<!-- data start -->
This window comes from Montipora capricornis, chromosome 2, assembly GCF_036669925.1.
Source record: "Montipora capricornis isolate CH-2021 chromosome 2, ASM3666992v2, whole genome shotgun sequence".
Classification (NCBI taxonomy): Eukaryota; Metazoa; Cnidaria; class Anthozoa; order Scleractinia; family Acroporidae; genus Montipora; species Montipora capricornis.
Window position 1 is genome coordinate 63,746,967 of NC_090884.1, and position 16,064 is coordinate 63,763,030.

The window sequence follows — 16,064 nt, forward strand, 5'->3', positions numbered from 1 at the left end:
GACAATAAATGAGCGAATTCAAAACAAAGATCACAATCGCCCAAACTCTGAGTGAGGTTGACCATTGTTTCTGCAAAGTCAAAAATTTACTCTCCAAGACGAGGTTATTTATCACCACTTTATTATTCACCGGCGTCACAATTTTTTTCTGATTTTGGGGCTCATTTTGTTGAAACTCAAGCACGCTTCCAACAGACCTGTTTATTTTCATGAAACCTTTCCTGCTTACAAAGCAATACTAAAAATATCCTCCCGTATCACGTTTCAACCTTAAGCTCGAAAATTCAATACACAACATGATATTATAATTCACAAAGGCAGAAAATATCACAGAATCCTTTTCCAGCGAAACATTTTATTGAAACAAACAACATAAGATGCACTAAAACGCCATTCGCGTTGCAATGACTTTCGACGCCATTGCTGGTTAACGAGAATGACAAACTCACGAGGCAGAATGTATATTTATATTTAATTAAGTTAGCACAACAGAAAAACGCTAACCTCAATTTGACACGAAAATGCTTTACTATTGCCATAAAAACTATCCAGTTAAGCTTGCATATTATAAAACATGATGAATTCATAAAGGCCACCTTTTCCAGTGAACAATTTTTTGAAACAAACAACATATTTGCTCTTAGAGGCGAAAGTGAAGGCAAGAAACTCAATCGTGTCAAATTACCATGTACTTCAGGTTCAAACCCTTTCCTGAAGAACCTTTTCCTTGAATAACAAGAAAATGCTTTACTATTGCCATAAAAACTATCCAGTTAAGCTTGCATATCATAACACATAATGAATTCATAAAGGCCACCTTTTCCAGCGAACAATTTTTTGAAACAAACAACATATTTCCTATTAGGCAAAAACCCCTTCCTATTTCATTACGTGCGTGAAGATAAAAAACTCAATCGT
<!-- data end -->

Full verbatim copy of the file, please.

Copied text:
This window comes from Montipora capricornis, chromosome 2, assembly GCF_036669925.1.
Source record: "Montipora capricornis isolate CH-2021 chromosome 2, ASM3666992v2, whole genome shotgun sequence".
Classification (NCBI taxonomy): Eukaryota; Metazoa; Cnidaria; class Anthozoa; order Scleractinia; family Acroporidae; genus Montipora; species Montipora capricornis.
Window position 1 is genome coordinate 63,746,967 of NC_090884.1, and position 16,064 is coordinate 63,763,030.

The window sequence follows — 16,064 nt, forward strand, 5'->3', positions numbered from 1 at the left end:
GACAATAAATGAGCGAATTCAAAACAAAGATCACAATCGCCCAAACTCTGAGTGAGGTTGACCATTGTTTCTGCAAAGTCAAAAATTTACTCTCCAAGACGAGGTTATTTATCACCACTTTATTATTCACCGGCGTCACAATTTTTTTCTGATTTTGGGGCTCATTTTGTTGAAACTCAAGCACGCTTCCAACAGACCTGTTTATTTTCATGAAACCTTTCCTGCTTACAAAGCAATACTAAAAATATCCTCCCGTATCACGTTTCAACCTTAAGCTCGAAAATTCAATACACAACATGATATTATAATTCACAAAGGCAGAAAATATCACAGAATCCTTTTCCAGCGAAACATTTTATTGAAACAAACAACATAAGATGCACTAAAACGCCATTCGCGTTGCAATGACTTTCGACGCCATTGCTGGTTAACGAGAATGACAAACTCACGAGGCAGAATGTATATTTATATTTAATTAAGTTAGCACAACAGAAAAACGCTAACCTCAATTTGACACGAAAATGCTTTACTATTGCCATAAAAACTATCCAGTTAAGCTTGCATATTATAAAACATGATGAATTCATAAAGGCCACCTTTTCCAGTGAACAATTTTTTGAAACAAACAACATATTTGCTCTTAGAGGCGAAAGTGAAGGCAAGAAACTCAATCGTGTCAAATTACCATGTACTTCAGGTTCAAACCCTTTCCTGAAGAACCTTTTCCTTGAATAACAAGAAAATGCTTTACTATTGCCATAAAAACTATCCAGTTAAGCTTGCATATCATAACACATAATGAATTCATAAAGGCCACCTTTTCCAGCGAACAATTTTTTGAAACAAACAACATATTTCCTATTAGGCAAAAACCCCTTCCTATTTCATTACGTGCGTGAAGATAAAAAACTCAATCGT